Accident Cirrus SR22 GTS TC N567WT, 30 Sep 2010
ASN logo
ASN Wikibase Occurrence # 138909
 
This information is added by users of ASN. Neither ASN nor the Flight Safety Foundation are responsible for the completeness or correctness of this information. If you feel this information is incomplete or incorrect, you can submit corrected information.

Date:30-SEP-2010
Time:10:45
Type:Silhouette image of generic SR22 model; specific model in this crash may look slightly different    
Cirrus SR22 GTS TC
Owner/operator:Morris Aviation LLC
Registration: N567WT
MSN: 3440
Fatalities:Fatalities: 0 / Occupants: 2
Aircraft damage: Substantial
Category:Accident
Location:Near Mathias, WV -   United States of America
Phase: En route
Nature:Private
Departure airport:Wshngton Ct Hs, OH (I23)
Destination airport:Petersburg, WV (W99)
Investigating agency: NTSB
Confidence Rating: Accident investigation report completed and information captured
Narrative:
Nearing the conclusion of a two-hour cross-country instrument flight rules flight, the pilot was flying a holding pattern around the initial approach fix, waiting for the weather conditions at the destination airport to improve. While holding, the pilot noted calm wind on the surface and wind gusts of up to 40 knots in turbulence aloft. After holding for about 15 minutes, the pilot decided to execute the instrument approach. While descending to the final approach fix, the airplane slowed, the turbulence worsened, and the autopilot disengaged. The specific reason for the autopilot disengagement was not precisely determined, although it was likely due to a very brief (unrecorded) activation of the stall warning or an inadvertent manual disengagement. After the autopilot disengaged, and following several pitch and roll oscillations, the pilot lost control of the airplane. During the resulting dive, the airplane pitched to an attitude of 86 degrees nose down, reaching a maximum airspeed of 171 knots and 3.29 g's. The pilot successfully activated the whole-airframe ballistic recovery parachute system, and the airplane subsequently descended under the parachute canopy, coming to rest about 10 nautical miles from the destination airport in a densely wooded area, suspended about 25 feet above the ground. The forecasted weather for the flight included widespread instrument meteorological conditions and turbulence above the destination airport, and an adjacent area of forecasted convective weather, temperature inversion, and associated wind shear. Weather radar imagery of the immediate area of the accident site, about the time of the accident, included areas of light to moderate intensity precipitation.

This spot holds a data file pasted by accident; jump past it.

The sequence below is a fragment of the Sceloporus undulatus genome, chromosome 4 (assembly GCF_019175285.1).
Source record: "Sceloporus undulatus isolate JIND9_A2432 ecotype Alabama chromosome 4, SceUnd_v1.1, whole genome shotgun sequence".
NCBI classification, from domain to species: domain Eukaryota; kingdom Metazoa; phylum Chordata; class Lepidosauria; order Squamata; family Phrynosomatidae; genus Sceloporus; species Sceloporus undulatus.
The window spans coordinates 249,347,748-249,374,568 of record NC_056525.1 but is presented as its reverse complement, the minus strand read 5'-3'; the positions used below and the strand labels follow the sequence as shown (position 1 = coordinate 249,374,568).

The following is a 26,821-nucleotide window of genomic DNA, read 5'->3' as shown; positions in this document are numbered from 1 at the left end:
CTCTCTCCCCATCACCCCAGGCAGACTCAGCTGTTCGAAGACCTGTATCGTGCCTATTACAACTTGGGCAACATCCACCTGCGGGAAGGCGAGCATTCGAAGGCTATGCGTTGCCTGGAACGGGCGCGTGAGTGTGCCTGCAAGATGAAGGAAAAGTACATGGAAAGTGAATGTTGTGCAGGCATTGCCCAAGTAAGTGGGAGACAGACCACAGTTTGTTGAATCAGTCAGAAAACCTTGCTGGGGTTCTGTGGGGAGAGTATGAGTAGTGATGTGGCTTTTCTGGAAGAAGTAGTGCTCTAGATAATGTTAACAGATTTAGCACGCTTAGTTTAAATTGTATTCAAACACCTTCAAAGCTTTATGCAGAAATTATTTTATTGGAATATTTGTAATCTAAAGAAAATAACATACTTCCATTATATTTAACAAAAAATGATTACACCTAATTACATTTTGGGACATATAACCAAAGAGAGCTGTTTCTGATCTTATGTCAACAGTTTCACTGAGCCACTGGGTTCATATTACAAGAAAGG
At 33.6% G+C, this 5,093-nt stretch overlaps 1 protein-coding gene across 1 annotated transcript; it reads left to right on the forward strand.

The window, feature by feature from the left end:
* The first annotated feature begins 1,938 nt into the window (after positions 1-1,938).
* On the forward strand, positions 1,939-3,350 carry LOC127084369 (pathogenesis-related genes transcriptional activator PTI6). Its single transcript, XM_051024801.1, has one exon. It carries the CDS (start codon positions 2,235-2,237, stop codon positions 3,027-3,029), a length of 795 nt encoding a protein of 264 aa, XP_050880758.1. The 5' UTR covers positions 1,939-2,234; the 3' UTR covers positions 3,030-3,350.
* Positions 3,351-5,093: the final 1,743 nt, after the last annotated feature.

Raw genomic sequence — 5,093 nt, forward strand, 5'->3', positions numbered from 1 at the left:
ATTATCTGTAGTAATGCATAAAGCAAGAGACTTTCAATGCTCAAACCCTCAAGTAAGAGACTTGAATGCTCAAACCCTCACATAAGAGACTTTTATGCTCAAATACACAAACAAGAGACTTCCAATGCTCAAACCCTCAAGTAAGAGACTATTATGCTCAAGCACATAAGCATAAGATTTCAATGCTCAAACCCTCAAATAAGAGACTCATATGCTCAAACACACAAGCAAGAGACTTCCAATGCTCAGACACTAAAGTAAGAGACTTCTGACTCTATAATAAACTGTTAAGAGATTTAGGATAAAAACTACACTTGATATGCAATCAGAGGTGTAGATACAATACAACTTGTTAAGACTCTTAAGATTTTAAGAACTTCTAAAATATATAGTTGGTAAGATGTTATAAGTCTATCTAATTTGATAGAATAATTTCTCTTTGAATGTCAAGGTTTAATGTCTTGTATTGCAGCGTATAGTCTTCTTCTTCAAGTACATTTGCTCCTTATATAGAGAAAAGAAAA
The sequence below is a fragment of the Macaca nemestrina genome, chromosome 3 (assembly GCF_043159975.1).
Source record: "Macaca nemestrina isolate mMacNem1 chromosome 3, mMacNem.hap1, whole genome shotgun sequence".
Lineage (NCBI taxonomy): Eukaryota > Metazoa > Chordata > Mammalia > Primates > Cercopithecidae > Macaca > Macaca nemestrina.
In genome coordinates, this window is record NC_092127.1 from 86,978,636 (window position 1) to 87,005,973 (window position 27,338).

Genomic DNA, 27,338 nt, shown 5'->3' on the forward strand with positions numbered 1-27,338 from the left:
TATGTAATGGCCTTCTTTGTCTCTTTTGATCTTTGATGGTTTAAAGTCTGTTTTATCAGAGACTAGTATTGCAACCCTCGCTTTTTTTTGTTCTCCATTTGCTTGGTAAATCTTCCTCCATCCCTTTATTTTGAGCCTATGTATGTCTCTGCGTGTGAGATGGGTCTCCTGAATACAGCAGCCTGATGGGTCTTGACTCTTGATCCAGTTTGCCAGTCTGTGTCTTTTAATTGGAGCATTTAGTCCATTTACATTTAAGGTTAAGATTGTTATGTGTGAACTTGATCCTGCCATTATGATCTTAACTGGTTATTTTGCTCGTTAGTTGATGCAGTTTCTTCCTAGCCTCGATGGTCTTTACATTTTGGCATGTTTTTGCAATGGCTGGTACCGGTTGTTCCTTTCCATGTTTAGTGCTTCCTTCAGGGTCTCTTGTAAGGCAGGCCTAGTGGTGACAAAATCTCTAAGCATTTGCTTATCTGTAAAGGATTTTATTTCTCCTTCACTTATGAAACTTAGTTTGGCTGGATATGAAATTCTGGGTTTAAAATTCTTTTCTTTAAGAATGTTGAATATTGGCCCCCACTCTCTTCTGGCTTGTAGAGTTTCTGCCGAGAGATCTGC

Probable Cause: The pilot's loss of control of the airplane during an instrument approach in turbulent weather conditions.

Sources:

NTSB

Accident investigation:
cover
  
Investigating agency: NTSB
Status: Investigation completed
Duration: 1 year and 5 months
Download report: Final report
Location


Revision history:

Date/timeContributorUpdates
03-Oct-2011 05:35 RobertMB Added
01-Feb-2012 02:53 RobertMB Updated [Operator, Damage, Narrative]
21-Dec-2016 19:26 ASN Update Bot Updated [Time, Damage, Category, Investigating agency]
26-Nov-2017 18:09 ASN Update Bot Updated [Operator, Other fatalities, Departure airport, Destination airport, Source, Narrative]

Corrections or additions? ... Edit this accident description

The Aviation Safety Network is an exclusive service provided by:
Quick Links:

CONNECT WITH US: FSF Facebook FSF Twitter FSF Youtube FSF LinkedIn FSF Instagram

©2023 Flight Safety Foundation

701 N. Fairfax St., Ste. 250
Alexandria, Virginia 22314
www.FlightSafety.org